Others warn the new leadership should not be underestimated.

“Targeting leadership yields short-term benefits for counterterrorism and essentially manages the threat, but for a group like ISIS [it] will not be enough to end the threat, something the U.S. should have learned after nearly two decades targeting terrorist leaders in Iraq,” Katherine Zimmerman, a fellow at the American Enterprise Institute, told VOA via text.

“Killing off the so-called legacy leaders simply brings to power the next generation, who have learned the lessons of their predecessors and will carry the black flag forward,” she noted. 

 

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Conspiracy theorist Alex Jones filed for bankruptcy Friday, following a year in which juries ordered him and his company to pay nearly $1.5 billion in damages for spreading false claims that a 2012 elementary school shooting was a hoax.

 

A court filing in Houston, Texas indicated Jones filed for Chapter 11 protection from creditors with the U.S. bankruptcy court. The filing indicates Jones has between $1 million and $10 million in assets and between $1 billion and $10 billion in liabilities. The extent of Jones’ total personal wealth is unclear.

 

The filing comes less than two months after a jury in the northeastern U.S. state of Connecticut found Jones should pay $965 million to the families of eight people killed in the 2012 Sandy Hook Elementary School shooting.   

In August, a jury in Texas ordered him to pay $50 million to the family of a child killed in the attack.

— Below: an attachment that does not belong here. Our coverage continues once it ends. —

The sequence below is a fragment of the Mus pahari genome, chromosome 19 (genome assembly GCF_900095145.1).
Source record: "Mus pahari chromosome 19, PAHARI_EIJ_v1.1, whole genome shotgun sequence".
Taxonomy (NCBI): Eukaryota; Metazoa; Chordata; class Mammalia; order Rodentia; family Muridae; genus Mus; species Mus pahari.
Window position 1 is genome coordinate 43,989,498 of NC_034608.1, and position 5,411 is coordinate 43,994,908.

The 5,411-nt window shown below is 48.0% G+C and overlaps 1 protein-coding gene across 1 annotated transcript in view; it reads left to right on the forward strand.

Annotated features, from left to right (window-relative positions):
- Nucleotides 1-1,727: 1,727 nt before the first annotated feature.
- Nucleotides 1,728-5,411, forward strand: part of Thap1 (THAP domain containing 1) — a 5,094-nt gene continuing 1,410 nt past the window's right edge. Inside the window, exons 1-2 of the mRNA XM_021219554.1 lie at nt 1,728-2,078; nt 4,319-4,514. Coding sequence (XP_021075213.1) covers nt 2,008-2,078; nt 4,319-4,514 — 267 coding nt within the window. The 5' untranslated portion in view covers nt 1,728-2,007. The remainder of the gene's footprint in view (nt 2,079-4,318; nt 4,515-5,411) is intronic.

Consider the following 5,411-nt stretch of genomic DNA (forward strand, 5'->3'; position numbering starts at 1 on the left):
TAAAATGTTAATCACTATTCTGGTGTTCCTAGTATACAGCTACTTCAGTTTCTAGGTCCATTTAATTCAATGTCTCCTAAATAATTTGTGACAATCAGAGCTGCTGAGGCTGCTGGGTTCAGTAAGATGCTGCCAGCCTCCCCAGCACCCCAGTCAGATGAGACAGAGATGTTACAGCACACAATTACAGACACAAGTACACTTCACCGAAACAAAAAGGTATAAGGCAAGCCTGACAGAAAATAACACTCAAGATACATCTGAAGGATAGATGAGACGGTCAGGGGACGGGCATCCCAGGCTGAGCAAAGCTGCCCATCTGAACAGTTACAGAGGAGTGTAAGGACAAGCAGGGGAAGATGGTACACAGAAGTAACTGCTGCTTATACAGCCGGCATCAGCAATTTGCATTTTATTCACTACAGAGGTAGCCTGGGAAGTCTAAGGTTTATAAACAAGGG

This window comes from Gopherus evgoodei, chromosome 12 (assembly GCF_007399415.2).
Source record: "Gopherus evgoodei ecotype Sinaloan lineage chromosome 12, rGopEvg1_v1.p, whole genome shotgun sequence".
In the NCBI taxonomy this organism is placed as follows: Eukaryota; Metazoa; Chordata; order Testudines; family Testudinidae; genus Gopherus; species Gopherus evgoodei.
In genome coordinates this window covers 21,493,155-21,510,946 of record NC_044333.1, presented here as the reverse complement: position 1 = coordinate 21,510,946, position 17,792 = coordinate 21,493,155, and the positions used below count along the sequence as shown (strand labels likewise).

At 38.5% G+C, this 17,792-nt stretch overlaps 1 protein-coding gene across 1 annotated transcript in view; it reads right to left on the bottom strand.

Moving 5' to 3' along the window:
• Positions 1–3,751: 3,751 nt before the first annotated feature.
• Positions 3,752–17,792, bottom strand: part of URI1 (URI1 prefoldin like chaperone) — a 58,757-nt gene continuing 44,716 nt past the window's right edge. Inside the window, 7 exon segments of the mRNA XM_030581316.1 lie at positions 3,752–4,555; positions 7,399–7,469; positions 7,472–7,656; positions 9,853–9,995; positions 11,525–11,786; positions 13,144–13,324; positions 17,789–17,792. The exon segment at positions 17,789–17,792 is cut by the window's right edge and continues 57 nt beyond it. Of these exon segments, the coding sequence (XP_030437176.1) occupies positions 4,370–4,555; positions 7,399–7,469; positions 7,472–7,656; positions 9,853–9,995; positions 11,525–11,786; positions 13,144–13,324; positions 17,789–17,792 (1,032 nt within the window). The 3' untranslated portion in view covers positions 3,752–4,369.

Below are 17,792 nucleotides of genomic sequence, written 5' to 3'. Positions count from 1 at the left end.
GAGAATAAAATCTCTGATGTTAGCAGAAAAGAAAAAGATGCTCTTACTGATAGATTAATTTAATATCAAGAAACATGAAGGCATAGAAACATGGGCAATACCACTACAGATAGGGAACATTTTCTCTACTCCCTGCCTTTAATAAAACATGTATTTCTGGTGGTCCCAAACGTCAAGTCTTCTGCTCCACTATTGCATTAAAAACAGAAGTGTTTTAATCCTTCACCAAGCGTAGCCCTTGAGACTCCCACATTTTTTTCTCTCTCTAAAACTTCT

In both cases, relatives of the 20 children and six adults killed in the school shooting testified that they were threatened and harassed for years by followers of Jones’ online program who believed the lies he told.  

 

Jones was dismissive of both verdicts, and said the threats and harassment were never directly linked to him.

Some information for this report was provided by the Associated Press and Reuters. 

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US President Joe Biden and French President Emmanuel Macron agreed that they would never pressure Ukraine to negotiate an end to the war with Russia, saying the US and France stand as united as ever with their NATO allies against Moscow’s invasion. VOA’s senior diplomatic correspondent Cindy Saine reports.

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The Environmental Protection Agency on Thursday proposed increasing the amount of ethanol and other biofuels that must be blended into the nation’s fuel supplies over the next three years, a move welcomed by renewable fuel and farm groups but condemned by environmentalists and oil industry groups.

“This proposal supports low-carbon renewable fuels and seeks public input on ways to strengthen the program,” EPA Administrator Michael S. Regan said in a statement. “With this proposal, EPA seeks to provide consumers with more options while diversifying our nation’s energy mix.”

The proposal also includes new incentives to encourage the use of biogas from farms and landfills, and renewable biomass such as wood to generate electricity to charge electric vehicles. It’s the first time the EPA has set biofuel targets on its own instead of using numbers from Congress. The agency opened a public comment period and will hold a hearing in January.

Goal includes reducing fuel prices